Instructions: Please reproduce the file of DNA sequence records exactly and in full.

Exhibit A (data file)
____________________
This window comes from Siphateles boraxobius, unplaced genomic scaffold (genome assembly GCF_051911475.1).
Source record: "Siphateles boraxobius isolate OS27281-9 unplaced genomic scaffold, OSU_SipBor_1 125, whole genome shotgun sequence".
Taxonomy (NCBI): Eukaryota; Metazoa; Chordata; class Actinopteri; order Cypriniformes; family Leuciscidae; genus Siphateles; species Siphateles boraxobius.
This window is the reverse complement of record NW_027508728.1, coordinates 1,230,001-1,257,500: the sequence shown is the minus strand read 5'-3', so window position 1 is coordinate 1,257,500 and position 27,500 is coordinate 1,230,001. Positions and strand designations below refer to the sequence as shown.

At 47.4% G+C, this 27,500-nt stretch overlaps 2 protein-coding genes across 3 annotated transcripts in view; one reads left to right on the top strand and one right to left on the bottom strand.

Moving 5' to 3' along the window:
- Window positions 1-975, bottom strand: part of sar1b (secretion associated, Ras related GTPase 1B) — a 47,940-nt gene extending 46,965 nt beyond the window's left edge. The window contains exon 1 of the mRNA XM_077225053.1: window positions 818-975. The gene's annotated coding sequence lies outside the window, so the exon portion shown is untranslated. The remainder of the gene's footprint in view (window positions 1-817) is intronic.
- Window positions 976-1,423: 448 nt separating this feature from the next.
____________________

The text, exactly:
This window comes from Siphateles boraxobius, unplaced genomic scaffold (genome assembly GCF_051911475.1).
Source record: "Siphateles boraxobius isolate OS27281-9 unplaced genomic scaffold, OSU_SipBor_1 125, whole genome shotgun sequence".
Taxonomy (NCBI): Eukaryota; Metazoa; Chordata; class Actinopteri; order Cypriniformes; family Leuciscidae; genus Siphateles; species Siphateles boraxobius.
This window is the reverse complement of record NW_027508728.1, coordinates 1,230,001-1,257,500: the sequence shown is the minus strand read 5'-3', so window position 1 is coordinate 1,257,500 and position 27,500 is coordinate 1,230,001. Positions and strand designations below refer to the sequence as shown.

At 47.4% G+C, this 27,500-nt stretch overlaps 2 protein-coding genes across 3 annotated transcripts in view; one reads left to right on the top strand and one right to left on the bottom strand.

Moving 5' to 3' along the window:
- Window positions 1-975, bottom strand: part of sar1b (secretion associated, Ras related GTPase 1B) — a 47,940-nt gene extending 46,965 nt beyond the window's left edge. The window contains exon 1 of the mRNA XM_077225053.1: window positions 818-975. The gene's annotated coding sequence lies outside the window, so the exon portion shown is untranslated. The remainder of the gene's footprint in view (window positions 1-817) is intronic.
- Window positions 976-1,423: 448 nt separating this feature from the next.